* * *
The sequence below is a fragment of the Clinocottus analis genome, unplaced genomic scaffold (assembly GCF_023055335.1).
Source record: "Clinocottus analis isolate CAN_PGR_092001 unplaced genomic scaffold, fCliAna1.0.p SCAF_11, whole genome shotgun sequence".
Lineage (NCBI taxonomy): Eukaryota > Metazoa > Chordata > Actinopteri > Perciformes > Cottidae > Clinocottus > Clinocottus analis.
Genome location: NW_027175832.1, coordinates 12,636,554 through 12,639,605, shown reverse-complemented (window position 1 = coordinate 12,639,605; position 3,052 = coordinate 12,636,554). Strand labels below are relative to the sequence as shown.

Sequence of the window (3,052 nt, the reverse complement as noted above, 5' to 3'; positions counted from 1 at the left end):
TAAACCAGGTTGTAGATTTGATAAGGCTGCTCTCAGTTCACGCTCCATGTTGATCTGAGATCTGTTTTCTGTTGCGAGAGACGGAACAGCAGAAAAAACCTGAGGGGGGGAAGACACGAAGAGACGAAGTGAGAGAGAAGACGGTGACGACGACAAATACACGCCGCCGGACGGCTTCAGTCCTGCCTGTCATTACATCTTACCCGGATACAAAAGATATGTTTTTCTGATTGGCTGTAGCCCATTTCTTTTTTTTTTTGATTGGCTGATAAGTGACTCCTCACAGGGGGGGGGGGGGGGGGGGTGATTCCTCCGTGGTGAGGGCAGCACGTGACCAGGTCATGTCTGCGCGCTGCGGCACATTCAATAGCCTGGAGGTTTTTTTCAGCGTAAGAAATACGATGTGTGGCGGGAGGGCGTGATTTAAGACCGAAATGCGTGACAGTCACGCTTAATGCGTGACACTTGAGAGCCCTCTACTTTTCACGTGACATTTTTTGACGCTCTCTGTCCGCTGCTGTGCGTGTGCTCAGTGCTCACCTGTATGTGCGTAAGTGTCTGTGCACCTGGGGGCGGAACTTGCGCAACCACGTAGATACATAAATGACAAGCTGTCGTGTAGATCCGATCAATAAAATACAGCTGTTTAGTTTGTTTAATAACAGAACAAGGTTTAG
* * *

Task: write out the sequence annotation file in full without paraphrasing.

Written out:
The sequence below is a fragment of the Clinocottus analis genome, unplaced genomic scaffold (assembly GCF_023055335.1).
Source record: "Clinocottus analis isolate CAN_PGR_092001 unplaced genomic scaffold, fCliAna1.0.p SCAF_11, whole genome shotgun sequence".
Lineage (NCBI taxonomy): Eukaryota > Metazoa > Chordata > Actinopteri > Perciformes > Cottidae > Clinocottus > Clinocottus analis.
Genome location: NW_027175832.1, coordinates 12,636,554 through 12,639,605, shown reverse-complemented (window position 1 = coordinate 12,639,605; position 3,052 = coordinate 12,636,554). Strand labels below are relative to the sequence as shown.

Sequence of the window (3,052 nt, the reverse complement as noted above, 5' to 3'; positions counted from 1 at the left end):
TAAACCAGGTTGTAGATTTGATAAGGCTGCTCTCAGTTCACGCTCCATGTTGATCTGAGATCTGTTTTCTGTTGCGAGAGACGGAACAGCAGAAAAAACCTGAGGGGGGGAAGACACGAAGAGACGAAGTGAGAGAGAAGACGGTGACGACGACAAATACACGCCGCCGGACGGCTTCAGTCCTGCCTGTCATTACATCTTACCCGGATACAAAAGATATGTTTTTCTGATTGGCTGTAGCCCATTTCTTTTTTTTTTTGATTGGCTGATAAGTGACTCCTCACAGGGGGGGGGGGGGGGGGGGTGATTCCTCCGTGGTGAGGGCAGCACGTGACCAGGTCATGTCTGCGCGCTGCGGCACATTCAATAGCCTGGAGGTTTTTTTCAGCGTAAGAAATACGATGTGTGGCGGGAGGGCGTGATTTAAGACCGAAATGCGTGACAGTCACGCTTAATGCGTGACACTTGAGAGCCCTCTACTTTTCACGTGACATTTTTTGACGCTCTCTGTCCGCTGCTGTGCGTGTGCTCAGTGCTCACCTGTATGTGCGTAAGTGTCTGTGCACCTGGGGGCGGAACTTGCGCAACCACGTAGATACATAAATGACAAGCTGTCGTGTAGATCCGATCAATAAAATACAGCTGTTTAGTTTGTTTAATAACAGAACAAGGTTTAG